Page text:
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Jobs Shocker a “Big Negative Surprise”: Economist Behravesh

Jeff Macke

Avuncular economist Nariman Behravesh joined Breakout from Lexington, Mass., to give us insight into the jobs data and what it says about the outlook for the U.S. economy. Behravesh acknowledged up front that the jobs report was a "big, big negative surprise." Then the chief economist of IHS gave us his best guess as to why our economic recovery is taking so long to gain traction.

* High oil prices are a "major headwind" for both consumers and businesses.

* "Uncertainty in Washington over what exactly is going to be done in terms of deficit reduction" is making business managers much more cautious.

Matt Nesto and I pushed back on both points. Pushing back is sort of our thing. Why would a business manager care what Washington is going to do with the deficit? If business is good, a manager will hire. If not, it's time to cut staff. Shouldn't the markets as a whole be looking past the politics in Washington and simply assume the most likely outcome (a last-minute compromise with both parties taking credit for saving the day)?

Behravesh says we're in a period where pessimism reigns, leading to all news being taken as bad news, regardless of what was actually said. It may seem a curious point to make, given the onslaught of miserable economic reports over the thankfully shortened week, but Behravesh makes some sense. The economy, he notes, has a lot going for it, not the least of which is booming exports, vastly improved business and consumer balance sheets, as well as strong corporate cash flow.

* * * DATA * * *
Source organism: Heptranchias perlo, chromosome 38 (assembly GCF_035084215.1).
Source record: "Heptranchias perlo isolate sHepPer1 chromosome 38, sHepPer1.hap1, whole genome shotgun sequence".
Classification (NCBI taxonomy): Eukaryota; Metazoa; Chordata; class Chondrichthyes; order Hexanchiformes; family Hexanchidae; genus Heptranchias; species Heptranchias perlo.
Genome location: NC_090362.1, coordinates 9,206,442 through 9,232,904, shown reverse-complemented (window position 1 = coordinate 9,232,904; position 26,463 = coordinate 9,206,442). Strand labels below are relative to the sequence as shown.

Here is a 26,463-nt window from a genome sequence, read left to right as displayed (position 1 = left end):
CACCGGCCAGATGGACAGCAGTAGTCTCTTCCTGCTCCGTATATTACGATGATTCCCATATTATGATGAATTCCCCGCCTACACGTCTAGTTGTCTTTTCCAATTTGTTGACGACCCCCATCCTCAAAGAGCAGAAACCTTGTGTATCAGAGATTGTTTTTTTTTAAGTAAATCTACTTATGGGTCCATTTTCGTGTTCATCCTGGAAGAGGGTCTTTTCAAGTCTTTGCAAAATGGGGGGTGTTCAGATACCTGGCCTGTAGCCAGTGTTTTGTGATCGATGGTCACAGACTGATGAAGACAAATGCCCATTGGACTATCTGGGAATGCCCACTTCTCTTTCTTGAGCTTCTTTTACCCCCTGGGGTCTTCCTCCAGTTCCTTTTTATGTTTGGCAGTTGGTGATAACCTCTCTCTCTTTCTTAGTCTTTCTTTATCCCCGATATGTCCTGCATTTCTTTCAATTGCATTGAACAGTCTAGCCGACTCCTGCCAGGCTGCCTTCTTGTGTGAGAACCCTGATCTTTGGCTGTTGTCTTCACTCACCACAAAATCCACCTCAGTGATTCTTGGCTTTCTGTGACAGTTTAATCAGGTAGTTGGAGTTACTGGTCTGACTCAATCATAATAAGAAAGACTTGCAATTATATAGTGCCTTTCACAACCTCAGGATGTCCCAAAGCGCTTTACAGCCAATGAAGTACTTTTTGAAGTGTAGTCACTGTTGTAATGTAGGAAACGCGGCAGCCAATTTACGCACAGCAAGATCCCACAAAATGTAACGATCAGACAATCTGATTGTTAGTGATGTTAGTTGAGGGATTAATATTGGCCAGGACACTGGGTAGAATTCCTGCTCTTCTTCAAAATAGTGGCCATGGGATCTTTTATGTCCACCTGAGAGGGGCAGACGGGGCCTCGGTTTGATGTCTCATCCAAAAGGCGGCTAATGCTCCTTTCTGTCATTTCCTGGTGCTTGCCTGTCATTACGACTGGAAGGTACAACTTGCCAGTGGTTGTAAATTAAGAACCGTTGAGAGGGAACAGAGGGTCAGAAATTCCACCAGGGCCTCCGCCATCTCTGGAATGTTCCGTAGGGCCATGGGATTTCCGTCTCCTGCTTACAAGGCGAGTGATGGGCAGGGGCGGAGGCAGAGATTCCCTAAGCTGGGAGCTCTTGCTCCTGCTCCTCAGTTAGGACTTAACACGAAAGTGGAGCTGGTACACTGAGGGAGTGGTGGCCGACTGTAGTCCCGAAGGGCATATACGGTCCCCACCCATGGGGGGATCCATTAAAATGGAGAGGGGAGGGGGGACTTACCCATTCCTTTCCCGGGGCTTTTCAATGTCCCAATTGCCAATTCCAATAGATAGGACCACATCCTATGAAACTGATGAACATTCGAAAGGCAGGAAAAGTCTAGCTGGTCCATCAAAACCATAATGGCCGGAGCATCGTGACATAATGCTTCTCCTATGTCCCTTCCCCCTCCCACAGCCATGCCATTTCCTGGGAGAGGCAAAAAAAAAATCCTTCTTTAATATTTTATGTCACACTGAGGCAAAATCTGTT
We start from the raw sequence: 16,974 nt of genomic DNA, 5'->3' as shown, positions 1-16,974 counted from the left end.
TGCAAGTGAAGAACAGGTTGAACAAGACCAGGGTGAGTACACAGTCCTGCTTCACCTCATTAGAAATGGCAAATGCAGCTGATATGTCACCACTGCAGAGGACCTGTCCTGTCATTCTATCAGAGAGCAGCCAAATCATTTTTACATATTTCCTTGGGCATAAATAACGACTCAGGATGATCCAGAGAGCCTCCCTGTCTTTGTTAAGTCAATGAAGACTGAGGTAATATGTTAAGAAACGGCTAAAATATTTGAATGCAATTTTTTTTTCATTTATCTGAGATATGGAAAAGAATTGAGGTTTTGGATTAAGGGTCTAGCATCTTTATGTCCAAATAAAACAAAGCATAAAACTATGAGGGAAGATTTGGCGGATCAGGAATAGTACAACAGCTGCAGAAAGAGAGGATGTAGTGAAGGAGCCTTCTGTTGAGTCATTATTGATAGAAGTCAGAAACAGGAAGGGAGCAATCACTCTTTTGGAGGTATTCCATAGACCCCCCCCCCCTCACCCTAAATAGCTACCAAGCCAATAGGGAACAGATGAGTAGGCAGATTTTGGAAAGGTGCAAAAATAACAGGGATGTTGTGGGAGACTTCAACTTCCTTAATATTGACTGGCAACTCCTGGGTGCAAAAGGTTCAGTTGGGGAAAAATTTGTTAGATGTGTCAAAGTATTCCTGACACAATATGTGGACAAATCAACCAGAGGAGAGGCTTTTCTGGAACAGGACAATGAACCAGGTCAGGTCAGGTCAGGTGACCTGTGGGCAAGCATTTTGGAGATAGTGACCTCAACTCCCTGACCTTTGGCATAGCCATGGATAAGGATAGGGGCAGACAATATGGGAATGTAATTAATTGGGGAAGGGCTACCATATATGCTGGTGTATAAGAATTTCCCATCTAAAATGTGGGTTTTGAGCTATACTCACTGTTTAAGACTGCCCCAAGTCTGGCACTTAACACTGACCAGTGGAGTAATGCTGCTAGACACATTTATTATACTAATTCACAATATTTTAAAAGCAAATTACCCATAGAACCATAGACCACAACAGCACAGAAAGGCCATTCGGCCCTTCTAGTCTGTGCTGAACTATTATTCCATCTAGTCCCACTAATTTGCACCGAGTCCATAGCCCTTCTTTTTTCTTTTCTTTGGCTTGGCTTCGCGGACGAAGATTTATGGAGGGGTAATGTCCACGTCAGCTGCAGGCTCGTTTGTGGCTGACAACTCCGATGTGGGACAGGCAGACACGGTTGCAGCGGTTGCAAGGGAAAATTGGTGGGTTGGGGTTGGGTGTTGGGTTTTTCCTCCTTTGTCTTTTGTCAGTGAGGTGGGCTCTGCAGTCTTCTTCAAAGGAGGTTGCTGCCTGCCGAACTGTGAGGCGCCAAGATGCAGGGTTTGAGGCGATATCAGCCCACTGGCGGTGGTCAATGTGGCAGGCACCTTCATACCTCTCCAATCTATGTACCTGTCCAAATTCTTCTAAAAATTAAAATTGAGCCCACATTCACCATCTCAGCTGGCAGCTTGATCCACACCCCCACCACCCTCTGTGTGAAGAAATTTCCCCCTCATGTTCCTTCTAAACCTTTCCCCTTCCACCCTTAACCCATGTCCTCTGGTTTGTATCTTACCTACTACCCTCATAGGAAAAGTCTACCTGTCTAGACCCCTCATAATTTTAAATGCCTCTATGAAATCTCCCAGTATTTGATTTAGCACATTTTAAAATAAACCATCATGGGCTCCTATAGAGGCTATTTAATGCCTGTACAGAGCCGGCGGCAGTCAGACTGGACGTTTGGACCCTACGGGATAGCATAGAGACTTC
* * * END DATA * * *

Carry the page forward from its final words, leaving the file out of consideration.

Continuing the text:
The newest Friend of Breakout (FOBO) says the bright side of the data is a "hope that politicians get the message that we're playing with fire" by even putting a default on the table. Such imponderables as that and gas prices are holding back the confidence needed to provide real stimulus to the economy.

As for the data itself, Behravesh sees the 54,000 headline number released Friday morning as "an outlier." It's "very, very hard to predict monthly or even quarterly numbers" given the size of the economy, a point we made earlier in the week. That said, the trend is no longer our friend in either stocks or economic data. There are going to be ebbs and flows along the way, but the best remedy for economic weakness may simply be time.

It's thin gruel after four days of terrible news, but hey, at least we're one week closer to a recovery. Or economic Armageddon, depending on your perspective.

Let us know what you think: Breakoutcrew@yahoo.com.